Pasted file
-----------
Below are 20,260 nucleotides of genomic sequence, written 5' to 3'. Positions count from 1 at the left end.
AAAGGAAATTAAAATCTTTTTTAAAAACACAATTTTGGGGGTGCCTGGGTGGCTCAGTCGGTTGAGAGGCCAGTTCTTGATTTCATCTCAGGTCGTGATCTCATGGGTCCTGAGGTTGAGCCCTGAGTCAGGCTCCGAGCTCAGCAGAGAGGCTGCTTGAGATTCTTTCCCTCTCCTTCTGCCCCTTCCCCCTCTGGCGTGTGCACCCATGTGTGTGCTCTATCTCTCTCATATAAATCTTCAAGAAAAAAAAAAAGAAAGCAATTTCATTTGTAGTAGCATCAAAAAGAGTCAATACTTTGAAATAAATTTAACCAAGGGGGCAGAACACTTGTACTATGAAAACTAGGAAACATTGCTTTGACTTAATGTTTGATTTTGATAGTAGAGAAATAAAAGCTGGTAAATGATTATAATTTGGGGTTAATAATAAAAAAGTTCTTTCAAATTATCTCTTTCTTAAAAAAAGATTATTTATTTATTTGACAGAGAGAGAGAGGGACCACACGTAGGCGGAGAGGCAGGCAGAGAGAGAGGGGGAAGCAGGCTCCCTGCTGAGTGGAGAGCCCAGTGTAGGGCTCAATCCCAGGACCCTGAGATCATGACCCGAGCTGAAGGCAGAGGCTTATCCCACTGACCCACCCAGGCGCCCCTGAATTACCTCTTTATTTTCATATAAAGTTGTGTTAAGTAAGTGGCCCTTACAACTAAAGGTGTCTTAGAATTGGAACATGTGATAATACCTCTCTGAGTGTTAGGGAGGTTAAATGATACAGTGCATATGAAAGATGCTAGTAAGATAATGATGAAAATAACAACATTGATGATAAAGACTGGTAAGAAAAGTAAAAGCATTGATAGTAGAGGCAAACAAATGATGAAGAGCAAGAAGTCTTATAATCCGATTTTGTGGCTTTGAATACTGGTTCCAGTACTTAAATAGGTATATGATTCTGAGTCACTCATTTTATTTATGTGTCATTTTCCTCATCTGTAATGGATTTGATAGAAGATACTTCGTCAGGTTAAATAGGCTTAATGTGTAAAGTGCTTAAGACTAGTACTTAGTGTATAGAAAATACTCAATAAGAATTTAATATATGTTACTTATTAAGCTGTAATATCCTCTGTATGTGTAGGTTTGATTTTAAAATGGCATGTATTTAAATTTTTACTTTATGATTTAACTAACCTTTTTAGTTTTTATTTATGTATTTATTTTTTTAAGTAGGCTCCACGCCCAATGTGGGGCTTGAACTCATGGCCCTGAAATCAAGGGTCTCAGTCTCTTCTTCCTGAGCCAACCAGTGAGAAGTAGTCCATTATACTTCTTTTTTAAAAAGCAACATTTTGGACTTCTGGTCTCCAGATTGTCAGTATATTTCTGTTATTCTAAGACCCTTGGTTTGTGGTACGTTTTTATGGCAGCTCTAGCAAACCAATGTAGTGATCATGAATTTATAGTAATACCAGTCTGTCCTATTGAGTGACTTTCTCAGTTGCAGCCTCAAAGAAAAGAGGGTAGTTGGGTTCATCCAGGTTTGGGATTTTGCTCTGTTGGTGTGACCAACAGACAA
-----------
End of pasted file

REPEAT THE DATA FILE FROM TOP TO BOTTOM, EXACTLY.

Below are 20,260 nucleotides of genomic sequence, written 5' to 3'. Positions count from 1 at the left end.
AAAGGAAATTAAAATCTTTTTTAAAAACACAATTTTGGGGGTGCCTGGGTGGCTCAGTCGGTTGAGAGGCCAGTTCTTGATTTCATCTCAGGTCGTGATCTCATGGGTCCTGAGGTTGAGCCCTGAGTCAGGCTCCGAGCTCAGCAGAGAGGCTGCTTGAGATTCTTTCCCTCTCCTTCTGCCCCTTCCCCCTCTGGCGTGTGCACCCATGTGTGTGCTCTATCTCTCTCATATAAATCTTCAAGAAAAAAAAAAAGAAAGCAATTTCATTTGTAGTAGCATCAAAAAGAGTCAATACTTTGAAATAAATTTAACCAAGGGGGCAGAACACTTGTACTATGAAAACTAGGAAACATTGCTTTGACTTAATGTTTGATTTTGATAGTAGAGAAATAAAAGCTGGTAAATGATTATAATTTGGGGTTAATAATAAAAAAGTTCTTTCAAATTATCTCTTTCTTAAAAAAAGATTATTTATTTATTTGACAGAGAGAGAGAGGGACCACACGTAGGCGGAGAGGCAGGCAGAGAGAGAGGGGGAAGCAGGCTCCCTGCTGAGTGGAGAGCCCAGTGTAGGGCTCAATCCCAGGACCCTGAGATCATGACCCGAGCTGAAGGCAGAGGCTTATCCCACTGACCCACCCAGGCGCCCCTGAATTACCTCTTTATTTTCATATAAAGTTGTGTTAAGTAAGTGGCCCTTACAACTAAAGGTGTCTTAGAATTGGAACATGTGATAATACCTCTCTGAGTGTTAGGGAGGTTAAATGATACAGTGCATATGAAAGATGCTAGTAAGATAATGATGAAAATAACAACATTGATGATAAAGACTGGTAAGAAAAGTAAAAGCATTGATAGTAGAGGCAAACAAATGATGAAGAGCAAGAAGTCTTATAATCCGATTTTGTGGCTTTGAATACTGGTTCCAGTACTTAAATAGGTATATGATTCTGAGTCACTCATTTTATTTATGTGTCATTTTCCTCATCTGTAATGGATTTGATAGAAGATACTTCGTCAGGTTAAATAGGCTTAATGTGTAAAGTGCTTAAGACTAGTACTTAGTGTATAGAAAATACTCAATAAGAATTTAATATATGTTACTTATTAAGCTGTAATATCCTCTGTATGTGTAGGTTTGATTTTAAAATGGCATGTATTTAAATTTTTACTTTATGATTTAACTAACCTTTTTAGTTTTTATTTATGTATTTATTTTTTTAAGTAGGCTCCACGCCCAATGTGGGGCTTGAACTCATGGCCCTGAAATCAAGGGTCTCAGTCTCTTCTTCCTGAGCCAACCAGTGAGAAGTAGTCCATTATACTTCTTTTTTAAAAAGCAACATTTTGGACTTCTGGTCTCCAGATTGTCAGTATATTTCTGTTATTCTAAGACCCTTGGTTTGTGGTACGTTTTTATGGCAGCTCTAGCAAACCAATGTAGTGATCATGAATTTATAGTAATACCAGTCTGTCCTATTGAGTGACTTTCTCAGTTGCAGCCTCAAAGAAAAGAGGGTAGTTGGGTTCATCCAGGTTTGGGATTTTGCTCTGTTGGTGTGACCAACAGACAA